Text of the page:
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NBA REGULAR-SEASON FINALE

Bryant, Lakers on the Rise

His three-pointer at buzzer gives L.A. a 105-104 win over Trail Blazers in double overtime, the division title and a first-round matchup with the Rockets.

April 15, 2004|Tim Brown | Times Staff Writer

PORTLAND, Ore. — Kobe Bryant will lead them, it seems, however it goes.

The most trying regular season of his career concluded Wednesday night with a fade-away three-point shot that beat the Portland Trail Blazers at the end of two overtimes, and the Lakers became Pacific Division champions, seeded second in the Western Conference playoffs.

Bryant's shot, two five-minute periods after his off-balance shot near the regulation buzzer brought the first overtime, beat the Trail Blazers, 105-104, at the Rose Garden and set up a best-of-seven series against the Houston Rockets.

Game 1 is Saturday at Staples Center. The Lakers and Rockets split four regular-season games, the Lakers winning the final two.

A night after his 45 points drove them against the Golden State Warriors, Bryant scored 37 points. With one second left in the second overtime, he took an inbounds pass from Gary Payton just left of the top of the arc, turned and pushed a jumper over Theo Ratliff's fingertips. As the buzzer sounded, the shot fell, and Bryant raced down the floor, pointing to the crowd.

"We had a miraculous win, no doubt about it," Laker Coach Phil Jackson said.

Bryant left without addressing the media for a second consecutive day.

"It was a great shot by the young fellow, Kobe," Shaquille O'Neal said. "He told us, 'Set me a good pick and we're going home.' This is how a great player, a great confident guy makes a shot.

"It's funny, after all the stuff we went through this year, we still win the Pacific Division. We're OK, because this is the moment we've been waiting for."

The Lakers finished 56-26, a game ahead of the Sacramento Kings, who lost at Golden State near the end of the Lakers' first overtime period in Portland.

Although the Lakers clinched their third division title in the Jackson era, it came with some concern.

Karl Malone limped from the floor, the kind of thing he hardly ever did in 18 seasons in Utah, but has made a habit of in one season in Los Angeles. Devean George strained his calf and Derek Fisher strained his groin.

On the final day of the regular season, three days before the Lakers open the postseason, Malone sprained his right ankle near the end of the first half and did not play the second.

He predicted he'd play Saturday against the Rockets, as he walked gingerly from the locker room.

"I'll be all right, man," he said over his shoulder.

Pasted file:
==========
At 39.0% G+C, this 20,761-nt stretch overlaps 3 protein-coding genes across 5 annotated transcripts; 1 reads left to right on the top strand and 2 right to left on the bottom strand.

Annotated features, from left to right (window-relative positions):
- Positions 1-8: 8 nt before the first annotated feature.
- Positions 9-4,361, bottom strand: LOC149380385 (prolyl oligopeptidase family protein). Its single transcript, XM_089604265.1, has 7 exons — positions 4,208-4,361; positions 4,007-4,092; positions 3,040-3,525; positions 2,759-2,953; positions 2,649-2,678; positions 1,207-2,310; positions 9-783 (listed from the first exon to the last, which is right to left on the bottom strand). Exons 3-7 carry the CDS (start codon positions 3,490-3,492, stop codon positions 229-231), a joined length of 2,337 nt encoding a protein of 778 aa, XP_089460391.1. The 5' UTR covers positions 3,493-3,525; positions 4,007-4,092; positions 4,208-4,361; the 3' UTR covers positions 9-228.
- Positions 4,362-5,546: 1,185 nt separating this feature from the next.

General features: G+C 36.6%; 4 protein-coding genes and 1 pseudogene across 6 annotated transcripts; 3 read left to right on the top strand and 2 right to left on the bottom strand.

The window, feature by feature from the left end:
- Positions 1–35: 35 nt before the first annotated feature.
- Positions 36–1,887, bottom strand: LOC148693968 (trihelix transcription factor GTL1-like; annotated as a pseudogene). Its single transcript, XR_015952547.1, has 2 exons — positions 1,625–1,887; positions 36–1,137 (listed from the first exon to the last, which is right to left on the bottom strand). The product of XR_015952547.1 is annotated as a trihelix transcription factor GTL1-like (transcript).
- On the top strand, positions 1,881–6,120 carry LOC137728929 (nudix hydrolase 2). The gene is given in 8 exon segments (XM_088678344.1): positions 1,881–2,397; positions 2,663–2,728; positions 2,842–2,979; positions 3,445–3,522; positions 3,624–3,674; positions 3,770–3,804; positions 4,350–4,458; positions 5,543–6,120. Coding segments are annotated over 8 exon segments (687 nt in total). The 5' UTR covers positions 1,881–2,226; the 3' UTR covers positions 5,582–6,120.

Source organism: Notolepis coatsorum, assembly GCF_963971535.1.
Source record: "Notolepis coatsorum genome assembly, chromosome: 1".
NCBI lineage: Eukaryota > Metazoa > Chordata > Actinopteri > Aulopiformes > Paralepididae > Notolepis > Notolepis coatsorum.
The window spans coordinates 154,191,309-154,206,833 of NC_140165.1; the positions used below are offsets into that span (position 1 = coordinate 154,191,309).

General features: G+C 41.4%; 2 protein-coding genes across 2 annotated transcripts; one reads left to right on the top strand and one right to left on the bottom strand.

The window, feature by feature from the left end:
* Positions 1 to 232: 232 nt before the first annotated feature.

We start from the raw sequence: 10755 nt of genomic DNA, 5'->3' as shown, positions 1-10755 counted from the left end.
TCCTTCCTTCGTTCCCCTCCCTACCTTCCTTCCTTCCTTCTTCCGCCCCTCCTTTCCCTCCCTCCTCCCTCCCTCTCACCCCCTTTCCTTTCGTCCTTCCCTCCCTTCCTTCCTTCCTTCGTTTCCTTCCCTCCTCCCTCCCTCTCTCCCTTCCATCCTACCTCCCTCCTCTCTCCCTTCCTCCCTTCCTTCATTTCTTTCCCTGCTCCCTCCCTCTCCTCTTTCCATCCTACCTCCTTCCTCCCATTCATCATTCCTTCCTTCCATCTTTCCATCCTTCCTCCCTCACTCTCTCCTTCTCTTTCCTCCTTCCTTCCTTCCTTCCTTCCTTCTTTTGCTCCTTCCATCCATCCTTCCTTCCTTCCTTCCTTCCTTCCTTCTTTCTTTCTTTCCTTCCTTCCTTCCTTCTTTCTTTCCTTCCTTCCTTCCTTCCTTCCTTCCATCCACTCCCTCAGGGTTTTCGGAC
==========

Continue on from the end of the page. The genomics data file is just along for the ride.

O'Neal had 25 points and 14 rebounds and fouled out 1:53 into the second overtime. He missed seven of eight free-throw attempts, continuing a late-season trend, an issue Jackson addressed with him afterward.

The Lakers did not hold their first lead until late in the fourth quarter, when Bryant scored 12 points. The last three came on a remarkable twisting 25-footer from straight on, Ruben Patterson on his hip, 1.1 seconds on the clock. It swished, and Patterson grinned, and Bryant grinned back at him.

The injuries meant more time for Slava Medvedenko at power forward and Luke Walton at small forward, though Jackson tended toward Bryant at small forward and Fisher and Gary Payton in the backcourt.

So, the Lakers go to the playoffs undermanned and unpredictable, exactly how they spent much of the six months before them.

Nine months after they rebuilt, going on six months since they started all of this, the Lakers reached the end of their regular season, the start of the playoffs, as flawed as ever.

It was only an hour or so before Wednesday night's game, the last of 82 for the Lakers, and Malone wondered what more could happen to them.

His presumption was that the Lakers had seen the worst of it, and he was nearly off the floor at the end of the second quarter when he took an offensive rebound and landed on the toe of Trail Blazer Zach Randolph.

He winced and hopped from the floor, through the tunnel toward the locker room, nodding to trainer Gary Vitti as he left. Vitti chased after him.

Soon, Vitti would be busy with George and Fisher as well, with the playoffs upon them all.

*

(BEGIN TEXT OF INFOBOX)

Another Mr. Clutch

Twice in crunch time, guard Kobe Bryant made three-point baskets for the Lakers in a 105-104 double-overtime victory over Portland.

TRAIL BLAZERS LEAD, 87-84

0:01, FOURTH QUARTER

* Bryant makes an off-balance 26-foot three-pointer from the top of the key over Ruben Patterson with one second left to tie the score.

TRAIL BLAZERS LEAD, 104-102

0:01, SECOND OVERTIME

* Bryant makes a 26-foot fadeaway over Theo Ratliff from the left wing off an inbounds pass at the buzzer to give the Lakers the Pacific Division title.

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